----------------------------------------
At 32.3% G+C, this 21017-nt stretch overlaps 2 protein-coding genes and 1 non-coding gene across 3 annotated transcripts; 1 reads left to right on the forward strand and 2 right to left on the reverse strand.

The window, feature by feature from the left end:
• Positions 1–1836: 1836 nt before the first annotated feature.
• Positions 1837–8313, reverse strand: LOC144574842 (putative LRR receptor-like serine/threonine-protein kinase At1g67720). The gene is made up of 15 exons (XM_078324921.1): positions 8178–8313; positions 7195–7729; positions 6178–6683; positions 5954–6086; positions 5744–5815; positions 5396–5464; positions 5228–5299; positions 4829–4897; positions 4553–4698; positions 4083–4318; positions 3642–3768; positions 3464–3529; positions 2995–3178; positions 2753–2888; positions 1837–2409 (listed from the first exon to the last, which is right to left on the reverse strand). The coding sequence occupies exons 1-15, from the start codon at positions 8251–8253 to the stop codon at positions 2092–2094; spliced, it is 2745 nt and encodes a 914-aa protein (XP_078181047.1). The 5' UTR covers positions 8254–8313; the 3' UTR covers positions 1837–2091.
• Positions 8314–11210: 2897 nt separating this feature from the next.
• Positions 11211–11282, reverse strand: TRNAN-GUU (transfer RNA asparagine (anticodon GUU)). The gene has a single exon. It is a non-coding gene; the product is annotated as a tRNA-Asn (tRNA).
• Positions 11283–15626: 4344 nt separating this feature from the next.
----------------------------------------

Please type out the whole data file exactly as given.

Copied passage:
At 32.3% G+C, this 21017-nt stretch overlaps 2 protein-coding genes and 1 non-coding gene across 3 annotated transcripts; 1 reads left to right on the forward strand and 2 right to left on the reverse strand.

The window, feature by feature from the left end:
• Positions 1–1836: 1836 nt before the first annotated feature.
• Positions 1837–8313, reverse strand: LOC144574842 (putative LRR receptor-like serine/threonine-protein kinase At1g67720). The gene is made up of 15 exons (XM_078324921.1): positions 8178–8313; positions 7195–7729; positions 6178–6683; positions 5954–6086; positions 5744–5815; positions 5396–5464; positions 5228–5299; positions 4829–4897; positions 4553–4698; positions 4083–4318; positions 3642–3768; positions 3464–3529; positions 2995–3178; positions 2753–2888; positions 1837–2409 (listed from the first exon to the last, which is right to left on the reverse strand). The coding sequence occupies exons 1-15, from the start codon at positions 8251–8253 to the stop codon at positions 2092–2094; spliced, it is 2745 nt and encodes a 914-aa protein (XP_078181047.1). The 5' UTR covers positions 8254–8313; the 3' UTR covers positions 1837–2091.
• Positions 8314–11210: 2897 nt separating this feature from the next.
• Positions 11211–11282, reverse strand: TRNAN-GUU (transfer RNA asparagine (anticodon GUU)). The gene has a single exon. It is a non-coding gene; the product is annotated as a tRNA-Asn (tRNA).
• Positions 11283–15626: 4344 nt separating this feature from the next.